Why Facebook’s new Groups feature is a win for developers

The Stik.com blog has been quiet since Jay declared that Facebook would become “the defining platform of the next decade“. (Note that it took 4 extra months and the introduction of the LIKE button for Techcrunch’s Michael Arrington to reach the same conclusion – ha!)

We’ve been too busy redesigning the site and building business relationships to write as often as we’d like, but we break our silence today to comment on Facebook’s latest important step forward. The new Facebook Groups feature is both an important usability improvement for users and a sign of great things to come for developers.

First, in case you forgot: the purpose of Stik.com is to help people find trusted professionals in high-stakes industries, including mortgage, insurance, financial planning, and real estate. Instead of calling a bunch of friends to see if any of them have a friend in these industries, you can use Stik.com to search all of your friends’ networks at once.

Most people love this idea immediately, but a minority (including Malcolm Gladwell, who recently argued that social media ties are too weak to push real social change), asks a tough question:  What if Stik finds a person that my friend doesn’t really trust?

Clearly, all Facebook friends are not created equal. I’ve got Facebook friends that I haven’t seen since before Facebook, and while these friendships mean something, there’s no doubt that some bonds are stronger than others.  Unfortunately, before the new Groups, there was no great way for developers to tell the difference.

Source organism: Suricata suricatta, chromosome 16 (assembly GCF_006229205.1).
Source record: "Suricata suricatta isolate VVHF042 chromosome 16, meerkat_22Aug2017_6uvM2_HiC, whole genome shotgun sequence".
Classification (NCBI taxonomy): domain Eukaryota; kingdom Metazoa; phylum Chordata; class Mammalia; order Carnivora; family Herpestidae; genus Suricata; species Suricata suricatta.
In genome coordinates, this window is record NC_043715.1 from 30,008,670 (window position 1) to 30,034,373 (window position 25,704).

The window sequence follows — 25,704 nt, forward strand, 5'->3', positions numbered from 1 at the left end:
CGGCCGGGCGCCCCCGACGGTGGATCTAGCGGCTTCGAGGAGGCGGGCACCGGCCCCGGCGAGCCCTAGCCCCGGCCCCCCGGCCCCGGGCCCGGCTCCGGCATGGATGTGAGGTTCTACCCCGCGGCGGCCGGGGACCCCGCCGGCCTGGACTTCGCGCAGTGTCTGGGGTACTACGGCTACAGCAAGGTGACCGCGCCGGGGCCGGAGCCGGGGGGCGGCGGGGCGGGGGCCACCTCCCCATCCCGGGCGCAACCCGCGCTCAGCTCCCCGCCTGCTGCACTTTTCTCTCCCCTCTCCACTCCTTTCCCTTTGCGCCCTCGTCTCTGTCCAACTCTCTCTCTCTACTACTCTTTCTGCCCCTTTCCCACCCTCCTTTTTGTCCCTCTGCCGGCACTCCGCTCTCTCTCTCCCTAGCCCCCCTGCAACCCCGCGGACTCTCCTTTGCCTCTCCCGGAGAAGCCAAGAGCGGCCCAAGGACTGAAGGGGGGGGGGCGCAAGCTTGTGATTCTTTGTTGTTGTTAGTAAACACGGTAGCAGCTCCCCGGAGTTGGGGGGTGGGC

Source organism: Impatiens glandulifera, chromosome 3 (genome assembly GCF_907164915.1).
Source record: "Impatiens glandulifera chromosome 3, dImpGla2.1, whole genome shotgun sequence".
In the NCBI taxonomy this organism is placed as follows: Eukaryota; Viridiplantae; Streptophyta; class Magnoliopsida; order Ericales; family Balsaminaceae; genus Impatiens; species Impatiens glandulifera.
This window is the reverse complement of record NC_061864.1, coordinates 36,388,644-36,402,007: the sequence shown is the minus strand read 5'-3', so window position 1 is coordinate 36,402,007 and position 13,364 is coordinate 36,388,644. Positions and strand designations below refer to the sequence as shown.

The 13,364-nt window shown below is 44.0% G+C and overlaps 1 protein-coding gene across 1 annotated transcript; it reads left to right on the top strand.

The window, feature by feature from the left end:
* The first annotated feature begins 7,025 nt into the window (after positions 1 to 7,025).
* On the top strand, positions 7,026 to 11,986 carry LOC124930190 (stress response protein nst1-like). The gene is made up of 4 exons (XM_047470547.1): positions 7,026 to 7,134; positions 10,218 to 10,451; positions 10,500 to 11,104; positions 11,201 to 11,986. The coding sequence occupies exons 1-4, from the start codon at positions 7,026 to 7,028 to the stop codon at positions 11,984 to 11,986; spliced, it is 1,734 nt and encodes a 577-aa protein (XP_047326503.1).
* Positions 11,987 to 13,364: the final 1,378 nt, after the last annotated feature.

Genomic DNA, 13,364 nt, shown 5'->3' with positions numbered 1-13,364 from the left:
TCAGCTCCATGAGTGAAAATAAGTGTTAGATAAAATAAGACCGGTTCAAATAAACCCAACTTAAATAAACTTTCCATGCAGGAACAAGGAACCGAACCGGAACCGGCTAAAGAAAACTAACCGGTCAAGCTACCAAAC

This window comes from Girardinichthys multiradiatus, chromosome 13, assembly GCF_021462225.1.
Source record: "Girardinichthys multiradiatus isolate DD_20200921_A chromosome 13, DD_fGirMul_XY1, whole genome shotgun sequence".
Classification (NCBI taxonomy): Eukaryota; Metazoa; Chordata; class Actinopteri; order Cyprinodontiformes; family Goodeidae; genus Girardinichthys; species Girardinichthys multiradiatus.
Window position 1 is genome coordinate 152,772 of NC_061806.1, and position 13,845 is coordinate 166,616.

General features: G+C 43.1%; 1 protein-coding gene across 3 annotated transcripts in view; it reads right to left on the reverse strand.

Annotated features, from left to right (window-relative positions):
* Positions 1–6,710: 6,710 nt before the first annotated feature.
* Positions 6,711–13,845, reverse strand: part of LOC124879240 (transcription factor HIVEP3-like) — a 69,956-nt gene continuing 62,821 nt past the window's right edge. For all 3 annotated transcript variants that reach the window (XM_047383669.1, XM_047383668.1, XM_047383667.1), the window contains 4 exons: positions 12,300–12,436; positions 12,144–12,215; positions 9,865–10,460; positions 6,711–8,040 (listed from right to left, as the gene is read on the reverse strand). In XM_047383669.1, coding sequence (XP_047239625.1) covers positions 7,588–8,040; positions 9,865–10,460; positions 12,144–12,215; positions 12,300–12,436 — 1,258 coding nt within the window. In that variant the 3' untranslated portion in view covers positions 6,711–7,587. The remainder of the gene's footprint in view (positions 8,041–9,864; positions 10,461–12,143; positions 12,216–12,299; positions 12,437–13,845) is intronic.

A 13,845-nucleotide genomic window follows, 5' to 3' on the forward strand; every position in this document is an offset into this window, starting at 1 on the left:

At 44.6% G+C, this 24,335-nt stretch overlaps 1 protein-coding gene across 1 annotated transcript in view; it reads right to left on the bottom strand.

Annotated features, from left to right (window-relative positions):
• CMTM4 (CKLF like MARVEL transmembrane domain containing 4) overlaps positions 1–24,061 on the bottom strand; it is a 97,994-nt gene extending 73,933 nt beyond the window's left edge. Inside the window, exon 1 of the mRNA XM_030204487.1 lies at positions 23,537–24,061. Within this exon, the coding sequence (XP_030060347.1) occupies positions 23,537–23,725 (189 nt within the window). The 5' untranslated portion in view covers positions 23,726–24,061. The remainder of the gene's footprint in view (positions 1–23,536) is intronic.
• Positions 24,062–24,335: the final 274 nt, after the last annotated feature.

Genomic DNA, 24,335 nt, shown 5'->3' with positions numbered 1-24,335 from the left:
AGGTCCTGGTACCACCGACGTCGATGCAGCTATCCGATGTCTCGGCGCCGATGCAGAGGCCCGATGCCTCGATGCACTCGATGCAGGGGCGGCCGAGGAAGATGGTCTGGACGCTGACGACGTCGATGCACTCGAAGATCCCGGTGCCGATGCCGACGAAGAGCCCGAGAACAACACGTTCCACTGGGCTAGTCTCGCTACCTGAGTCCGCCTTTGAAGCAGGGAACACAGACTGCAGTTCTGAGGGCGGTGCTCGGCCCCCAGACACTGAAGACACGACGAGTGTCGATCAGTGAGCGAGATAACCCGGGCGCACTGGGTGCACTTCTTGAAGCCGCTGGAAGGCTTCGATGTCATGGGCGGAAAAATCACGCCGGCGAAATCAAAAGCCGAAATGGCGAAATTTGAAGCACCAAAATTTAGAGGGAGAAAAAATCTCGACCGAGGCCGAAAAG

At Stik, we’ve developed strategies that use the number of friends two users share to estimate the strength of their relationship. This is better than nothing, but as Mark Zuckerberg said yesterday, it’s very easy for algorithms to guess wrong.

The new Groups product does several important things to solve this problem:

First, since groups are created and maintained by users, they provide a no-guesswork reflection of who really cares about whom.  I’ve already created two groups, one for my family (group of 5) and one for my college roommates (group of 7), two groups of people that I trust completely.  While not all groups will reflect such tight bonds, it should be easy to tell the difference.  For example, groups of 400 clearly reflect weaker ties than groups of 40, which are still weaker than groups of 4.  There’s no reason to create a group of 4 unless the ties are strong.

Second, Facebook allows users to add friends to Groups without requiring confirmation.  This means that power Facebook users will quickly help Groups become ubiquitous.

Third, developers can see groups details — including the group name, member list, and stream of posts — via the “user_groups” permission.  Previously, this permission wasn’t worth much, but now it promises great insights into which connections really matter.

And so, the Facebook platform takes another important step to help high-value applications.


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